Never Did Me Any Harm
Force Majeure @ Space Theatre
2:00pm, Sat 17 Mar 2012
I look up and down the queue outside the Space Theatre when I arrive – its a far cry from the already stumbling hordes I encountered as I passed through Rundle Mall, with barely a skerrick of green to be seen. It’s a very sedate crowd, and I somehow get the feeling that many in the queue – like me – are happy, but weary.
Inside the Space a suburban backyard has been assembled: green grass, the back patio, a tree, a small shed. And within this comfortable environment, the cast of Force Majeure take a frank – and sometimes troubling – look at the roles and responsibilities of parents in raising their children. Whilst The Slap is most certainly in the background of this production, Never Did Me Any Harm casts a bit of a wider net… and uses some of the most intriguing theatrical trickery this year to deliver its neutral eye.
The opening dialogue seems overall to be quite even-handed, quite agenda-free, whilst presenting a wide range of opinions: voiceovers are used to provide conflicting opinions, with voices proclaiming “whack the kids!”, others crying “you should never strike your children”, and others again bluntly placing responsibility of the child on the parents. The audio is purposefully muddled, creating an air of confusion just in deciphering the content; it hints at the idea that we’re contemplating a grey area.
The cast play various sets of adult and their children, recurring characters creating scenes of domestic bliss – or conflict. It’s a bit jarring to see the adults acting as children, but after the initial encounters they become more acceptable, and we’re left to observe the way these children impact their families – though happiness and frustration and anger – as well as those outside the family unit. Curious, too, is the emphasis put on conflicts between family units: the internalised judging that occurs. But the production never seems to laud one approach as “right” – everyone appears capable of as many highs as lows.
And that desperate balancing act seeps into the wider production, too; there’s often the tangible threat of anger spilling out, of violence in the air – when someone is grabbed by the upper arm, the audience collectively holds its breath, and when the other arm is grabbed and the person is shaken, it’s deathly quiet. But when such a moment occurs, there always seems to be some humour just around the corner: for every threat of abuse, there’s two adults pretending to be kids on a billy cart smashing through a carefully constructed bucket obstacle. For every inadvertent whack of a child, there’s a backyard game that ends with a shoe thwacking the father figure in the head. And let’s not forget that Never Did Me Any Harm had some fragments of dance in it, too – the opening interactions of a mother/father seem to describe both the good times and bad through a quiet, introspective movement piece, while the dialogue of others carries on around them.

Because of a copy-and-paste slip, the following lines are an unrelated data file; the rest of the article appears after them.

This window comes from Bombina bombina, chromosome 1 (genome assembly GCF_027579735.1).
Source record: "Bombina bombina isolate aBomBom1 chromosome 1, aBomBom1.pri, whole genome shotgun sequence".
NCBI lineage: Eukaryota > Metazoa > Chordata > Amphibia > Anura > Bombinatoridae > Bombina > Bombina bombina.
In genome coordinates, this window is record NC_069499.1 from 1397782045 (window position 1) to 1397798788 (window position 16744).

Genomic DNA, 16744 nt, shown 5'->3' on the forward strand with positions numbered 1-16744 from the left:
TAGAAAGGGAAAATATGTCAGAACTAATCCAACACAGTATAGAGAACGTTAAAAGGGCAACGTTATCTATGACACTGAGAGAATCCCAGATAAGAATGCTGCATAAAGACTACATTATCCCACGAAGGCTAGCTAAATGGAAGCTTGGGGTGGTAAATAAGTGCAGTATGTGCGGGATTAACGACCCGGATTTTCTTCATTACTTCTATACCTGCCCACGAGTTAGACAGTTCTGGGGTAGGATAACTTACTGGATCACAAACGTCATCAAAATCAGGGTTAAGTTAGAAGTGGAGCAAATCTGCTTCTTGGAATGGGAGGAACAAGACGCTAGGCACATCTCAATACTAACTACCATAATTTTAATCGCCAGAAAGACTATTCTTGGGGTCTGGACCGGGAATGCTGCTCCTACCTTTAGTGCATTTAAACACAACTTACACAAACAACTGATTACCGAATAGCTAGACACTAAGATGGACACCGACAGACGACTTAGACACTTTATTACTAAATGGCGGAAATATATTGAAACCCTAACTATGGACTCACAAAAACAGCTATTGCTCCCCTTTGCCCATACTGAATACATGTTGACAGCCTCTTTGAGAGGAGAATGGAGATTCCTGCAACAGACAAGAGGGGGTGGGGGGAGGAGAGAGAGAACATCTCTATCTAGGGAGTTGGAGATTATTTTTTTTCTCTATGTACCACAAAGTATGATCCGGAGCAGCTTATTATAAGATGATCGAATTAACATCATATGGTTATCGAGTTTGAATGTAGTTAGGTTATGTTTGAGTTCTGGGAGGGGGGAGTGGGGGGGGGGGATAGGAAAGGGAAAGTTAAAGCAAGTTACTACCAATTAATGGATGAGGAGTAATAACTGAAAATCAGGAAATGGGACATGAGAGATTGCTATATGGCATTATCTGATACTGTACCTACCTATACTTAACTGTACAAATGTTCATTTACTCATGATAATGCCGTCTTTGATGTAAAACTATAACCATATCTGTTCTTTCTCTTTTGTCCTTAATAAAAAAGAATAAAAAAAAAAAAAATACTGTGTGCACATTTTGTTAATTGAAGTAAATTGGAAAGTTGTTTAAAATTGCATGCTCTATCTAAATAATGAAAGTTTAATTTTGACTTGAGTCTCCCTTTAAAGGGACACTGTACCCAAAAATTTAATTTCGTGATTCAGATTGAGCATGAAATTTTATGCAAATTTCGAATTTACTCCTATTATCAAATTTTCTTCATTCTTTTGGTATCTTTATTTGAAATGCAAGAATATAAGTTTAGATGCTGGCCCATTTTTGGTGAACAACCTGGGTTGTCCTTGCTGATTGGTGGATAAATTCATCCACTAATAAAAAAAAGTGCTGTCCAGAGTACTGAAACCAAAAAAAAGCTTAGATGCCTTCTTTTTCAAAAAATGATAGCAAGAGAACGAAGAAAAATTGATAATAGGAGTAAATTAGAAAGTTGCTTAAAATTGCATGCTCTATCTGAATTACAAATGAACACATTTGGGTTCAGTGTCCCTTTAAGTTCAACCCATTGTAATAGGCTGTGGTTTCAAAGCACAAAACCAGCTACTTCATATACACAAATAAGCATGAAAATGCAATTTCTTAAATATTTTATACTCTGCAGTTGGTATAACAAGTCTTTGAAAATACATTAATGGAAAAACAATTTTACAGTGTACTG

But the most impressive element of this production was the absolutely stunning lighting design; Geoff Cobham has surely outdone himself with some of the visual effects on display here. Early on, thin bars of light pick out the eyes of a man and a woman in an otherwise dark room; later, an autistic boy dances by himself in shadow, casting his “shadow” as light – an amazing effect. And the backyard is often overlaid with a grid of light, with the grid lines wavering whenever there’s unchecked anger in the air; at other times, the grid simply drifts, creating the illusion that the tree is moving, that the ground is undulating.
There doesn’t really seem to be a narrative to Never Did Me Any Harm as much as a series of somewhat related scenes; the performance ends with the characters sitting around at a social gathering discussing, in very honest terms, the “joys” (or not) of having children (or not). The variety of characters on display are all familiar – the married couple with kids, the single mother, the older man without kids, the guy who joyfully embraced parenthood but now frets about every potential mis-step, the woman who feels unsure about everything – those characters are me and my friends. And the nice thing about this production is that it shows a side of them, of their lives, that I don’t normally see… and doesn’t cast judgment. It’s a very thoughtful piece of work, beautifully produced.